As paper records have become a thing of the past, there has been an increased focus on digital information and how it is handled. Digital information is easier to leak than hard copies on paper, making it an easier target for hackers and creating new security concerns. In this article, we’ll look at seven types of data leaks and how to prevent them from happening.
How information leaks impact companies and brands
Half of Fortune 500 companies studied by UpGuard were found to be leaking valuable data through public documents. This makes life easier for cybercriminals, who don’t need to go through layers of security to discover whether a company has even more valuable data they can steal. This could put those companies’ customers at risk of threats such as identity theft.
To help keep people’s data safe, data regulations, such as HIPAA and GDPR, set out clear expectations around how companies should be protecting customer data. This means that if information is acquired by hackers due to that company’s negligence, it could lead to financial losses from fines to lost customers.
7 types of information leaks
So how are companies failing to protect their information?
1) Unauthorized insider and external access
By the time Apple is ready to make a surprise announcement at their keynotes, most of the tech press already knows what’s coming. At that point, maybe hundreds of people have seen the new device in internal demos and on the factory floor. Any one of them could leak that information to an excited press for a good price.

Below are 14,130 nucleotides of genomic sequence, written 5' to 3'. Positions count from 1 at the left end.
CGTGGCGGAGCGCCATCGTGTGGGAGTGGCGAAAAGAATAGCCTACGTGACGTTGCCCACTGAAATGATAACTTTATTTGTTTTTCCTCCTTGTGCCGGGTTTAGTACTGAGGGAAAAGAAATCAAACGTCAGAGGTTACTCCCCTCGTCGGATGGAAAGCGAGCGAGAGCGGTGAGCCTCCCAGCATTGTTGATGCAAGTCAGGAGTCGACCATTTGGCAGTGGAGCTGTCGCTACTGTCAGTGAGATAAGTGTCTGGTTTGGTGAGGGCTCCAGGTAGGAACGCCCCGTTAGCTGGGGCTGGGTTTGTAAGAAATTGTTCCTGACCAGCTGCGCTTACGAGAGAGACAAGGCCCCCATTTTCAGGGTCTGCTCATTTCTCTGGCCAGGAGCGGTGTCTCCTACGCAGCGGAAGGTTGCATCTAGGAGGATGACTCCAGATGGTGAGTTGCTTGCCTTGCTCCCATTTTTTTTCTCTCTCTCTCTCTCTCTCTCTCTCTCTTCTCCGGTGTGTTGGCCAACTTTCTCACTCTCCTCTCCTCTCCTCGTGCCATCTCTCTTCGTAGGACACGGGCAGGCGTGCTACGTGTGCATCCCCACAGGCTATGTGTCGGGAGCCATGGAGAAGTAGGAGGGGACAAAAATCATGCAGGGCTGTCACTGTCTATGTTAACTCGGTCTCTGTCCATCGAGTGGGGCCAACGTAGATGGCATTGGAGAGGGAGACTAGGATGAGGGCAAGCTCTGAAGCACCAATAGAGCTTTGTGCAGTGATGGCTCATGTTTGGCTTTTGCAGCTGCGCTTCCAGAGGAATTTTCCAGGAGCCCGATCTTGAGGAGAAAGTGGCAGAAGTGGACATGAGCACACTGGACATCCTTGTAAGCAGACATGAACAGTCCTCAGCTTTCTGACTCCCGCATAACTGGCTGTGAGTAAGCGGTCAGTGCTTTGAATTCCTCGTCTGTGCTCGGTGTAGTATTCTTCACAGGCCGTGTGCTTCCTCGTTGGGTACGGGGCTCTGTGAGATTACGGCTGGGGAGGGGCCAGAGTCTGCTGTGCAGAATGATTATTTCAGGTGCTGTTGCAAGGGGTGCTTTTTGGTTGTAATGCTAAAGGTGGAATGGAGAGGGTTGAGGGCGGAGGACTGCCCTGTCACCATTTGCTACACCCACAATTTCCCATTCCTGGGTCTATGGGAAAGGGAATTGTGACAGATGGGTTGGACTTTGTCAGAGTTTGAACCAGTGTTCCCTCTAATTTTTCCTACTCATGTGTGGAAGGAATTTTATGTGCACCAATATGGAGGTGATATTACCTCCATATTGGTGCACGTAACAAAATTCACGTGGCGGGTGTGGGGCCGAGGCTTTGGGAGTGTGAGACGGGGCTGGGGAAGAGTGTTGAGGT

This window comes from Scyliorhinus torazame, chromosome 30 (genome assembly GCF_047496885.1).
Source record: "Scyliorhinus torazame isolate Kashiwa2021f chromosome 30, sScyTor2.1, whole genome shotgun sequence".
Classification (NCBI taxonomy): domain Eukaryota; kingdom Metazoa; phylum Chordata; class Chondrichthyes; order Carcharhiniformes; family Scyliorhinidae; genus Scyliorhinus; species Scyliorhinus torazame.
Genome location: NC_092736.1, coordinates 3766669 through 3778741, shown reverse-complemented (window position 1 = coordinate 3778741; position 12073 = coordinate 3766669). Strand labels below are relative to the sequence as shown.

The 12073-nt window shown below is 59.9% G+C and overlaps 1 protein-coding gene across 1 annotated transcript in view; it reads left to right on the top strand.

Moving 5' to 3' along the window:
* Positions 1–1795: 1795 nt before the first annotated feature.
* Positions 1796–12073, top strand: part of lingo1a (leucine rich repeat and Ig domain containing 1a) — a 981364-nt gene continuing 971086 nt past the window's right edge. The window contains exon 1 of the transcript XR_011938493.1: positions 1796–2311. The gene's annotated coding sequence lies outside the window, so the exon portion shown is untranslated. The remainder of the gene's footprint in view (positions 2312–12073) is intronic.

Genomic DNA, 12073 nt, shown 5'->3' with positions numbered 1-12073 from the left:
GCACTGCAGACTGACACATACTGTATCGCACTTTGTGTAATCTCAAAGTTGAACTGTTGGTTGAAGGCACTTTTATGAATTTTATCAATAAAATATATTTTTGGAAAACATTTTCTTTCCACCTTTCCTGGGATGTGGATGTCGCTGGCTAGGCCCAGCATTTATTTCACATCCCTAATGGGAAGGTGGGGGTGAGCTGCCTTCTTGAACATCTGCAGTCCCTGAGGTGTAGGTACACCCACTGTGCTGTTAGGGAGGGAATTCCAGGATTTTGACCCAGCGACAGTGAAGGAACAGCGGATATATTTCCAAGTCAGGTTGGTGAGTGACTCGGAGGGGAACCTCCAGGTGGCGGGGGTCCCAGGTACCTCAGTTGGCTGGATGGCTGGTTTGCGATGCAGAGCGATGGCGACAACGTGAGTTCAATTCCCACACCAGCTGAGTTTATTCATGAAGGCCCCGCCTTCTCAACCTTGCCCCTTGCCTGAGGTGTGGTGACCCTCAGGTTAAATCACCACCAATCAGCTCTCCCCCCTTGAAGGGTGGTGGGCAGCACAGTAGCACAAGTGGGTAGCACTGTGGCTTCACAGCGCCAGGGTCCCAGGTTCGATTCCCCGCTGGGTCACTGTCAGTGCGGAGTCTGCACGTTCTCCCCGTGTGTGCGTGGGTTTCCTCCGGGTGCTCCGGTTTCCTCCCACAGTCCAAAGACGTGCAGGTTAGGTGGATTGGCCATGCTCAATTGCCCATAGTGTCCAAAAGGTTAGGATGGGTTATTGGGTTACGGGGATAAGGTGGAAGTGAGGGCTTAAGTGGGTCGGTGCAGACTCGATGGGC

Without good controls around who can access which files, it’s easy for sensitive documents and other classified materials to get into the hands of employees or third-party contractors who think they can get away with leaking.
2) Phishing and social engineering tactics
Phishing attacks are one of the oldest tricks in the cyber criminal’s book. You might be used to seeing obviously fake emails in your personal inbox, but if an attacker knows they have a valuable target it’s worth their while to put a lot of effort into the attack.
By faking an email from a legitimate provider, maybe even faking that provider’s site, attackers can trick employees into handing over login details for online accounts.
3) Data leaks from lost or stolen physical devices
In the shift to remote work, more businesses are storing their sensitive data on devices out of their control. If an employee stores company credit cards on their personal password manager, the business depends on that employee to safeguard that software.
And they’re relying on that employee to protect their physical device. If their laptop is stolen from their home or a café, information that could have been protected on an on-premises server is now on a device in a stranger’s hands.
4) Breaches from unsecured databases
Software vulnerabilities can be caused by a lack of good encryption. Unencrypted data is exposed to anyone who’s listening. Data can be exposed in transit (while moving through email, an API, or a phone line) or exposed “at rest”: from an unprotected device or database. If data isn’t encrypted, hackers who gain access to the system can read the data in plain text or copy it to their own device.
This is also why when you’re considering any new SaaS, whether it is purchase order management software, an electronic database, or even your to-do list app, you want to make sure that it has certifications such as ISO/IEC 27001 or it is ISAE 3402 assured.
5) Collaboration and insider data mishandling